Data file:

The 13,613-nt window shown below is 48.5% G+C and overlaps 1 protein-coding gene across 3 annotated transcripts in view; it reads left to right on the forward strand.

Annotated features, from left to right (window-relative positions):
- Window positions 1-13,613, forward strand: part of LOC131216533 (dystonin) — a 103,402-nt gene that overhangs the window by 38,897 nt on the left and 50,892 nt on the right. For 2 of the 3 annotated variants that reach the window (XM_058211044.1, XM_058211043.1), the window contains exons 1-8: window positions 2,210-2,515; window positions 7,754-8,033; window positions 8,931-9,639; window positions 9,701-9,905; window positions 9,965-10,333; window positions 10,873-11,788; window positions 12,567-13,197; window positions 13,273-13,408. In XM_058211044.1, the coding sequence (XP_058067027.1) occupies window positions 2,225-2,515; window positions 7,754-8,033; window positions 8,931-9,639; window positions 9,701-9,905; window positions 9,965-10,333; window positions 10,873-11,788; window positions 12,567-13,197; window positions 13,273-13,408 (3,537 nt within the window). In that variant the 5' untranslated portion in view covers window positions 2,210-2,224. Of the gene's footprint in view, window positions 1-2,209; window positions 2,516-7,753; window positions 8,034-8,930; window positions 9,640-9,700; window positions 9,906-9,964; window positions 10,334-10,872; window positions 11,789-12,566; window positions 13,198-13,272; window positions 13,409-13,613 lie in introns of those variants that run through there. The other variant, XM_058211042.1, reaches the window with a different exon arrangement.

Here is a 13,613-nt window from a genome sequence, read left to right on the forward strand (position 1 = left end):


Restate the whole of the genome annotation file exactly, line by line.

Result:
The 13,613-nt window shown below is 48.5% G+C and overlaps 1 protein-coding gene across 3 annotated transcripts in view; it reads left to right on the forward strand.

Annotated features, from left to right (window-relative positions):
- Window positions 1-13,613, forward strand: part of LOC131216533 (dystonin) — a 103,402-nt gene that overhangs the window by 38,897 nt on the left and 50,892 nt on the right. For 2 of the 3 annotated variants that reach the window (XM_058211044.1, XM_058211043.1), the window contains exons 1-8: window positions 2,210-2,515; window positions 7,754-8,033; window positions 8,931-9,639; window positions 9,701-9,905; window positions 9,965-10,333; window positions 10,873-11,788; window positions 12,567-13,197; window positions 13,273-13,408. In XM_058211044.1, the coding sequence (XP_058067027.1) occupies window positions 2,225-2,515; window positions 7,754-8,033; window positions 8,931-9,639; window positions 9,701-9,905; window positions 9,965-10,333; window positions 10,873-11,788; window positions 12,567-13,197; window positions 13,273-13,408 (3,537 nt within the window). In that variant the 5' untranslated portion in view covers window positions 2,210-2,224. Of the gene's footprint in view, window positions 1-2,209; window positions 2,516-7,753; window positions 8,034-8,930; window positions 9,640-9,700; window positions 9,906-9,964; window positions 10,334-10,872; window positions 11,789-12,566; window positions 13,198-13,272; window positions 13,409-13,613 lie in introns of those variants that run through there. The other variant, XM_058211042.1, reaches the window with a different exon arrangement.

Here is a 13,613-nt window from a genome sequence, read left to right on the forward strand (position 1 = left end):